Without crop irrigation, humankind would never have evolved in the way we have. We would still be a species that inhabits habitats adjacent to plentiful supplies of fresh water. But even in those earliest of days, without some sort of water carriers, agriculture, necessary to grow crops to feed and sustain us would never have got off the ground.

The Dawn of Irrigation in 6000 BC

Transporting water in buckets (or the equivalent of the time) would have enabled the growth of crops close to water sources - lakes, rivers, natural wells - etc. But it wasn’t until the Egyptians and Mesopotamians began experimenting with irrigation around 6000 BC that things began to change.

For a few months every year, the river Nile flooded its banks, and the locals twigged on to the idea of diverting the floodwaters to their fields to allow them to grow crops. Some 3,000 years later, around 3100 BC, large irrigation projects were undertaken. They involved the construction of a series of dams and canals up to approximately 20 kilometres in length.

Around the same time, the Sumerians in Mesopotamia (the same people credited with inventing the wheel in the 4th century BC) dug canals to make use of floodwaters from the Tigris and Euphrates rivers.

Elsewhere, in the Zana Valley in Peru, remains of irrigation canals that were built to facilitate terrace irrigation exist, dating back to 4000 BC, possibly earlier.

The Romans also used irrigation 2,000 years ago here in Britain.

Crop Irrigation Systems Used Around the World Today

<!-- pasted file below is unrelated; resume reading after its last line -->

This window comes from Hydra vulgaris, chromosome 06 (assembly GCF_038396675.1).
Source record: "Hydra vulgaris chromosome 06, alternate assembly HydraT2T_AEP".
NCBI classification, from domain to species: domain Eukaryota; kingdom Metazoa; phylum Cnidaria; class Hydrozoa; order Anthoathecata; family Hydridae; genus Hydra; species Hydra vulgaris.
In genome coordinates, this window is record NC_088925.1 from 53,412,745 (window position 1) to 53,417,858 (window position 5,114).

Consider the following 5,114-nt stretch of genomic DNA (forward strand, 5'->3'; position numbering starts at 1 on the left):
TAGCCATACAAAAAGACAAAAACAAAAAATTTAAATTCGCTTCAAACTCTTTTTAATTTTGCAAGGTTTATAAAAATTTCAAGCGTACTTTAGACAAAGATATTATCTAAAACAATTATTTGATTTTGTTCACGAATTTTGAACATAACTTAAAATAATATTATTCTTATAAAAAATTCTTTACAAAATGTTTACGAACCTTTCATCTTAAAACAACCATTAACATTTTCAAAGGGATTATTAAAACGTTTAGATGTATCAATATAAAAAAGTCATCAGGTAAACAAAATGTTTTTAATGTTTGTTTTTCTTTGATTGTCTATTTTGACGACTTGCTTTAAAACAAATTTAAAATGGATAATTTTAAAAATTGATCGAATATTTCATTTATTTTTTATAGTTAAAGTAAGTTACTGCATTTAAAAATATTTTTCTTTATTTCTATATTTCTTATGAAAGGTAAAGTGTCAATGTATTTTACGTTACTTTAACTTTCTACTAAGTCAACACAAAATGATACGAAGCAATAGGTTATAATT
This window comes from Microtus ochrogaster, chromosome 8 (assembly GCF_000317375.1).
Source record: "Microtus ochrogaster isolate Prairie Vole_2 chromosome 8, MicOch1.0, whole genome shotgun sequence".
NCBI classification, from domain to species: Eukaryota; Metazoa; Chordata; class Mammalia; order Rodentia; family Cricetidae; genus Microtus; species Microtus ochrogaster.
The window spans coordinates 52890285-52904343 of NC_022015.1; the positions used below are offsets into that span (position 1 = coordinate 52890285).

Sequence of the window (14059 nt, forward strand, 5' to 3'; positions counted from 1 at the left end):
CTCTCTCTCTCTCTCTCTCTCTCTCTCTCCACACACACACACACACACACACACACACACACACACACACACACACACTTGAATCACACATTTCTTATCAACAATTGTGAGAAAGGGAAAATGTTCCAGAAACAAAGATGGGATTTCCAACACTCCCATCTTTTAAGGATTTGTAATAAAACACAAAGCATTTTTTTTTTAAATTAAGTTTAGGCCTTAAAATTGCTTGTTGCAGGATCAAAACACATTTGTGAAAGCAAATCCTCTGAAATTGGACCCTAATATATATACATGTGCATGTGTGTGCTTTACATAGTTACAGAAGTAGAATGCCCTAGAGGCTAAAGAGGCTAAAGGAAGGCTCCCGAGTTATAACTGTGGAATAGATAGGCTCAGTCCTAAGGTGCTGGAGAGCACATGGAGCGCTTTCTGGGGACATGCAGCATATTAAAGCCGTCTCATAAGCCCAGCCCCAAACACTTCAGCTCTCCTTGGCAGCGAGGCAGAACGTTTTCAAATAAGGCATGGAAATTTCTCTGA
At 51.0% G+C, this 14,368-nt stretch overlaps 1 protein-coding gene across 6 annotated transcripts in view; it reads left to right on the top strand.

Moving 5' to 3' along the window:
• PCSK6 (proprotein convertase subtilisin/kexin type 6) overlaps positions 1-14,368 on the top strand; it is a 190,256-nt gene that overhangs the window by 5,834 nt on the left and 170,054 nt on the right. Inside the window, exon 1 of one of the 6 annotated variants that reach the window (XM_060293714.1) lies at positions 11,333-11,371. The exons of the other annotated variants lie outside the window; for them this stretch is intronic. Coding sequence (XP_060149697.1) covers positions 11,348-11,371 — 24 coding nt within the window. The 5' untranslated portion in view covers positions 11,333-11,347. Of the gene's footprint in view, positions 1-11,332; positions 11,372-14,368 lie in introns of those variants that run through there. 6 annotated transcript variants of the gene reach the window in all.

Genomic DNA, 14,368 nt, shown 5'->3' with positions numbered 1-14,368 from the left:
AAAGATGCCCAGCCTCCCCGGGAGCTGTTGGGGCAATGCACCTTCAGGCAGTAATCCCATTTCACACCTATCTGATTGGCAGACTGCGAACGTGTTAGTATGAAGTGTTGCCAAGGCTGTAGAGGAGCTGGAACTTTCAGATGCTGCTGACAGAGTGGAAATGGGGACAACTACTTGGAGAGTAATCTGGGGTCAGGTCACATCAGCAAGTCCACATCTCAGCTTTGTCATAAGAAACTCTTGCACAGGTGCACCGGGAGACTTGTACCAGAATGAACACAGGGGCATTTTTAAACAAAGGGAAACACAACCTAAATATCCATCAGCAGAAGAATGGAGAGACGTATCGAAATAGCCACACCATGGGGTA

The oldest type of crop irrigation still used in many parts of the world today is surface irrigation. It works by delivering water across an area used for growing crops by using the natural force of gravity. When uncontrolled, this type this concept is referred to as flood irrigation. However, when used correctly, it is still a successful way of irrigating crops.

The Principles of Surface Irrigation

In principle, there are four phases to a surface irrigation system. Bear in mind that the water is introduced to a top field that is on the highest level. With the aid of gravity, the water flows down to the fields below at lower levels in the following sequence:

  • The Advance Phase - Whereby water is introduced and flows to the downstream end of the field. Depending on the design of the system, the water will either pool or runoff.
  • The Storage Phase - This is the time from when the inflow is shut off to when the water runs off into the next field, leaving the top field drained.
  • The Depletion Phase - The time when the field is underwater.
  • The Recession Phase - When the water is running to the down end of the last field.

The Three Main Types of Surface Irrigation

There are three main variants of surface irrigation. They are Basin, Furrow, and Border.

  • Basin Irrigation - Used to irrigate a level stretch of land surrounded by earth banks to retain the water.
  • Furrow Irrigation - Whereby furrows are installed across a field with a downward gradient. Water is introduced at the input end, and using the force of gravity, it works its way down to the outlet end of the field. The crops are planted in the ridges of the furrows.